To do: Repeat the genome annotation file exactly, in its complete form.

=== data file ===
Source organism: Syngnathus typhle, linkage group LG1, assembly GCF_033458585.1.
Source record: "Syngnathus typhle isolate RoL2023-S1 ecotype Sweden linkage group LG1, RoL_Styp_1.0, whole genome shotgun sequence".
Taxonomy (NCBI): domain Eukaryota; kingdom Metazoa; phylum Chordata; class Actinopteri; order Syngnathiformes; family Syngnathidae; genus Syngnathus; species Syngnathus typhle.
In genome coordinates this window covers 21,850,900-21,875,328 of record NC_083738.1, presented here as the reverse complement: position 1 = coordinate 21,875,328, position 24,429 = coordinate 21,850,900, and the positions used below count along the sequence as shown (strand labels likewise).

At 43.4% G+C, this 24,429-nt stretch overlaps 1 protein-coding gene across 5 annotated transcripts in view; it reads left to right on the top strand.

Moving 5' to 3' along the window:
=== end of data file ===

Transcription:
Source organism: Syngnathus typhle, linkage group LG1, assembly GCF_033458585.1.
Source record: "Syngnathus typhle isolate RoL2023-S1 ecotype Sweden linkage group LG1, RoL_Styp_1.0, whole genome shotgun sequence".
Taxonomy (NCBI): domain Eukaryota; kingdom Metazoa; phylum Chordata; class Actinopteri; order Syngnathiformes; family Syngnathidae; genus Syngnathus; species Syngnathus typhle.
In genome coordinates this window covers 21,850,900-21,875,328 of record NC_083738.1, presented here as the reverse complement: position 1 = coordinate 21,875,328, position 24,429 = coordinate 21,850,900, and the positions used below count along the sequence as shown (strand labels likewise).

At 43.4% G+C, this 24,429-nt stretch overlaps 1 protein-coding gene across 5 annotated transcripts in view; it reads left to right on the top strand.

Moving 5' to 3' along the window: